LANDLUBBER JULY, 1998

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WHY RICKY "THE DRAGON" STEAMBOAT IS THE ULTIMATE WRESTLER'S WRESTLER

The idea of a wrestler's wrestler is an interesting one. First, it must be determined what qualities make up a wrestler's wrestler (or WW).

  • WRESTLING ABILITY. The wrestler must obviously have wrestling skill beyond "I punch you in the face, you fall down." The wrestler must have excellent knowledge of moves, combinations, agility and grace, and general physical condition.

  • FAN SUPPORT. A WW must have some fame in the fans' eyes, but cannot be one of the real favorites. Fans like wrestlers because they're nice guys, or because they have cheesy moves that work only when the opponent is pretty much dead anyway. In short, pro wrestling fans have no idea what good pro wrestling really is. Therefore, a WW must not garner fan support by dint of his actual wrestling, but rather for his personal appeal, if he is to be considered.

  • WRESTLER RESPECT. This is the most important criterion for being a WW--how he is seen in other wrestlers' eyes. If wrestlers exhibit any fear of a wrestler, speak any words of respect for a wrestler, or show in any way that they think a wrestler is more than a fat mound of pus, that wrestler is well on his way to being a WW.

Ricky Steamboat (also Rickie, sources differ in spelling) is the quintessential WW because he fits all three criteria better than any other.

Many wrestlers have acknowledged his wrestling ability. (Just because they were all good guys doesn't matter. Acknowledgment is acknowledgment.) While Steamboat was always a fan favorite, it was only due to his kindness and friendly demeanor, not because fans thought he could fight. Most hardcore wrestling fans thought Steamboat was some wussy Asian guy who couldn't do anything other than kick.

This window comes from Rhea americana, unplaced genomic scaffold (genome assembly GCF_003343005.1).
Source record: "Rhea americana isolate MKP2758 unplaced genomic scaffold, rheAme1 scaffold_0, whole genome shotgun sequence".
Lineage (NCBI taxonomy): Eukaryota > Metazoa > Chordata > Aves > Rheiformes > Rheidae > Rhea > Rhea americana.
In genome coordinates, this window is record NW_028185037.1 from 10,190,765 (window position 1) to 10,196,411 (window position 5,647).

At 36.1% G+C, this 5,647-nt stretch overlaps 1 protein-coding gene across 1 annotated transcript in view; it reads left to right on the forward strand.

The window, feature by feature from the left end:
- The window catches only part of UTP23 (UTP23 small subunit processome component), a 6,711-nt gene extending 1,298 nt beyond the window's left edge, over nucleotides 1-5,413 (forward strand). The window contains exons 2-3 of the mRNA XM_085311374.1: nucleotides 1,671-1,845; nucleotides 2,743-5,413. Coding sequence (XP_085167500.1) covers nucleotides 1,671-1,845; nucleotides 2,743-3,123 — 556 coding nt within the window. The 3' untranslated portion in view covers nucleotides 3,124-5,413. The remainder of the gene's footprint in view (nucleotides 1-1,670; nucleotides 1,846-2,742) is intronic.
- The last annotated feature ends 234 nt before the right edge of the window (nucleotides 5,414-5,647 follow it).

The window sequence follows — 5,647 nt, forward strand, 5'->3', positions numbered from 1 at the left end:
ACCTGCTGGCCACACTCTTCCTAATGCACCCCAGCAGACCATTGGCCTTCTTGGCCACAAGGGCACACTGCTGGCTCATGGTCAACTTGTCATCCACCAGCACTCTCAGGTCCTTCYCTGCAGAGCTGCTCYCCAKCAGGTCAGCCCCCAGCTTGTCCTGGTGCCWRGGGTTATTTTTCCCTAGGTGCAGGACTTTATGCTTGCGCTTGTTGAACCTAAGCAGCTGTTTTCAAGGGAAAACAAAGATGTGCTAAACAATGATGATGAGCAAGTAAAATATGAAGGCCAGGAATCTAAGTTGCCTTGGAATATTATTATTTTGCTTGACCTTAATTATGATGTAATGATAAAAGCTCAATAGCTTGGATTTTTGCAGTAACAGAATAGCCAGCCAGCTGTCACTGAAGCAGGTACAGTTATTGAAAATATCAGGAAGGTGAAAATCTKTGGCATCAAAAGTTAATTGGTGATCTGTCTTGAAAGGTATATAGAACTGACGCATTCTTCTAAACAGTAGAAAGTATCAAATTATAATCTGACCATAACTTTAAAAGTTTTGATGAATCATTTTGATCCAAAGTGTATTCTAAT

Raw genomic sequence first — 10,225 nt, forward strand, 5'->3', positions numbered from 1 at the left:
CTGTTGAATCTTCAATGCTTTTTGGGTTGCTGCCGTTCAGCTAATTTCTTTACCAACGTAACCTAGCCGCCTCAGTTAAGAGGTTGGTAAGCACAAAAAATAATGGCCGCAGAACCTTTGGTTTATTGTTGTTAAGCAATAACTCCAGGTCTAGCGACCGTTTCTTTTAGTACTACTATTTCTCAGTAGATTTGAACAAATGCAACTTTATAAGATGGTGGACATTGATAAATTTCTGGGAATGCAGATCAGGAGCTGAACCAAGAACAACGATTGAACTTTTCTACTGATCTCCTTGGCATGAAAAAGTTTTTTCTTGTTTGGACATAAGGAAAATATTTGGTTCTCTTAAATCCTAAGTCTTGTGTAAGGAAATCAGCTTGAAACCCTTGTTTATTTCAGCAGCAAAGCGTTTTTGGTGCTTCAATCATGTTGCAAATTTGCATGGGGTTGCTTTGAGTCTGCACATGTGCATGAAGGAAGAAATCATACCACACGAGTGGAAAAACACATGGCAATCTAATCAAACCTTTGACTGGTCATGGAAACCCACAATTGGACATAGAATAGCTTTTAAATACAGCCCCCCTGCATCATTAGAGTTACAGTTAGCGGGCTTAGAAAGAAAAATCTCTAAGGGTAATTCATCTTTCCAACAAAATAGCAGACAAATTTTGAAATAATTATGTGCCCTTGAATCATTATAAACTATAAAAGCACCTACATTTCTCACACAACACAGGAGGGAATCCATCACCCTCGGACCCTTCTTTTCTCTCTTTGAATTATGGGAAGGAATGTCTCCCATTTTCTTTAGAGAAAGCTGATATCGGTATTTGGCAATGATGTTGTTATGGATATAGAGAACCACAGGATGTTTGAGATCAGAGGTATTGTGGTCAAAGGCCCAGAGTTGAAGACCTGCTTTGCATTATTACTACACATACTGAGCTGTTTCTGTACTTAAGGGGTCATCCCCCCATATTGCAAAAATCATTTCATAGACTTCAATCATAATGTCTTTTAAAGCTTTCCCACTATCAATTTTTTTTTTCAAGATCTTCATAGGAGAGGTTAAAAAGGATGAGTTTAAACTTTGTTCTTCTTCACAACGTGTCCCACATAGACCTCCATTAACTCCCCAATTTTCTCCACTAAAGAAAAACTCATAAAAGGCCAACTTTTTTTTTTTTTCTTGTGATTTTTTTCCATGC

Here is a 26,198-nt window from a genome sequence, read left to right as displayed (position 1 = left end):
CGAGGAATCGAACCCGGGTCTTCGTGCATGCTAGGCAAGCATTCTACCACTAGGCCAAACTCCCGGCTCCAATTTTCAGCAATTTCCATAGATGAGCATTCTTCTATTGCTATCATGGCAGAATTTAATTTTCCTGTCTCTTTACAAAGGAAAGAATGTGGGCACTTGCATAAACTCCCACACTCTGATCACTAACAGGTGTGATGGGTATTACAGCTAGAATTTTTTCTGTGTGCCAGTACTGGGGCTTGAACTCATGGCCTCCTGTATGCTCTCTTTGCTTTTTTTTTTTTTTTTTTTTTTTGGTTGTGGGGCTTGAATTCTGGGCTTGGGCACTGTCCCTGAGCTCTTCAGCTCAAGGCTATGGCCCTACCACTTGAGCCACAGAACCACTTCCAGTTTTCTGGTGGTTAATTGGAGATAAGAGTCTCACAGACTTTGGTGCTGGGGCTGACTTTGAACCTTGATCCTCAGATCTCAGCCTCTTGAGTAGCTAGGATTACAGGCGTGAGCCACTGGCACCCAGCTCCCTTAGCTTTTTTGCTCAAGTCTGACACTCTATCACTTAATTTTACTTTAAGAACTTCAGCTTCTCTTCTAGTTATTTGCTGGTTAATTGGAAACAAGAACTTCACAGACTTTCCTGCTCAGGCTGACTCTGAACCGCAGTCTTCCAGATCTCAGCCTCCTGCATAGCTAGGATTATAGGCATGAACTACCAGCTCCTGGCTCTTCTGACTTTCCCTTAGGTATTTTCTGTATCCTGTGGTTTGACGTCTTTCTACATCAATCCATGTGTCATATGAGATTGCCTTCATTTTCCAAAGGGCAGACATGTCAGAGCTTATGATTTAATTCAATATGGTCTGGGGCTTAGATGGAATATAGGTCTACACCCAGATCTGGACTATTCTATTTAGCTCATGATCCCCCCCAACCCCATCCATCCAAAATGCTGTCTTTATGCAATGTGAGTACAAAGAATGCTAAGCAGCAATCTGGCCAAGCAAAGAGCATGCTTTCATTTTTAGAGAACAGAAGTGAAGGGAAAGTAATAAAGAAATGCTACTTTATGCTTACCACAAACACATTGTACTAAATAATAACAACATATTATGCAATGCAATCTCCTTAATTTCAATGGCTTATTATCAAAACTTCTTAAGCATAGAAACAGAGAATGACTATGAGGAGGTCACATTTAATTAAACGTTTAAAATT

This couldn't be further from the truth. Steamboat did have great kicking ability (widely acknowledged as the best in modern pro wrestling history), but the fluidity of his moves, his understanding of how to capitalize on opponents' weaknesses, his combinations of moves, his ability to evade moves that would seriously weaken him, and yes, his destructo power move (usually a cheesy turnbuckle leg drop, sometimes a flying body press), were all at the top level of pro wrestlers. Perhaps the most important wrestling skill of Steamboat's was his ability to evade opponents when weakened, which showed up most often in his matches against much larger opponents who were much stronger and more able to injure him in one blow.

Steamboat knew more about professional wrestling and the sport of the game than any other wrestler ever to come down the pike. He should be admired not for his kindness, but for his true love of the sport.

--Seamus McGee

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